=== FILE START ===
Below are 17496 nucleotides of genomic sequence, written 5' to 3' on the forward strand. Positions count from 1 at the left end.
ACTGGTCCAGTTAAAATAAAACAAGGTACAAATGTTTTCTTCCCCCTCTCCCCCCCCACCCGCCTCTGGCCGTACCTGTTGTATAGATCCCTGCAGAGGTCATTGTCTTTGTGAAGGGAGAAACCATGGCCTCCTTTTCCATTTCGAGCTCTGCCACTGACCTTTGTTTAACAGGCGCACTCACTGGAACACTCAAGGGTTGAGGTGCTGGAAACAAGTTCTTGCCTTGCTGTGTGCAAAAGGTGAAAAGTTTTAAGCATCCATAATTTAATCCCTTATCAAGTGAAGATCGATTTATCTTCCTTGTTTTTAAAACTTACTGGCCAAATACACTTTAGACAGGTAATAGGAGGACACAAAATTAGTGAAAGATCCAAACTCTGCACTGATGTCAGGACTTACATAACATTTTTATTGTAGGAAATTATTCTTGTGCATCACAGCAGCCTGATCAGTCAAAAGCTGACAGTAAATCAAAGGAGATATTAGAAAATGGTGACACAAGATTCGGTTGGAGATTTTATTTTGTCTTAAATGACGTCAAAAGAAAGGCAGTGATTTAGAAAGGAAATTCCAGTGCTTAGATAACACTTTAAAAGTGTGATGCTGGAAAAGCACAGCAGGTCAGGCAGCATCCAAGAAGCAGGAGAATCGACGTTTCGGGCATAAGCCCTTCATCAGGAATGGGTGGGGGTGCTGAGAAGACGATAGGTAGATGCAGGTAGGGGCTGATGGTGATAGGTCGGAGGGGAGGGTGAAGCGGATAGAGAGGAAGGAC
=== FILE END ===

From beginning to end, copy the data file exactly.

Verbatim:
Below are 17496 nucleotides of genomic sequence, written 5' to 3' on the forward strand. Positions count from 1 at the left end.
ACTGGTCCAGTTAAAATAAAACAAGGTACAAATGTTTTCTTCCCCCTCTCCCCCCCCACCCGCCTCTGGCCGTACCTGTTGTATAGATCCCTGCAGAGGTCATTGTCTTTGTGAAGGGAGAAACCATGGCCTCCTTTTCCATTTCGAGCTCTGCCACTGACCTTTGTTTAACAGGCGCACTCACTGGAACACTCAAGGGTTGAGGTGCTGGAAACAAGTTCTTGCCTTGCTGTGTGCAAAAGGTGAAAAGTTTTAAGCATCCATAATTTAATCCCTTATCAAGTGAAGATCGATTTATCTTCCTTGTTTTTAAAACTTACTGGCCAAATACACTTTAGACAGGTAATAGGAGGACACAAAATTAGTGAAAGATCCAAACTCTGCACTGATGTCAGGACTTACATAACATTTTTATTGTAGGAAATTATTCTTGTGCATCACAGCAGCCTGATCAGTCAAAAGCTGACAGTAAATCAAAGGAGATATTAGAAAATGGTGACACAAGATTCGGTTGGAGATTTTATTTTGTCTTAAATGACGTCAAAAGAAAGGCAGTGATTTAGAAAGGAAATTCCAGTGCTTAGATAACACTTTAAAAGTGTGATGCTGGAAAAGCACAGCAGGTCAGGCAGCATCCAAGAAGCAGGAGAATCGACGTTTCGGGCATAAGCCCTTCATCAGGAATGGGTGGGGGTGCTGAGAAGACGATAGGTAGATGCAGGTAGGGGCTGATGGTGATAGGTCGGAGGGGAGGGTGAAGCGGATAGAGAGGAAGGAC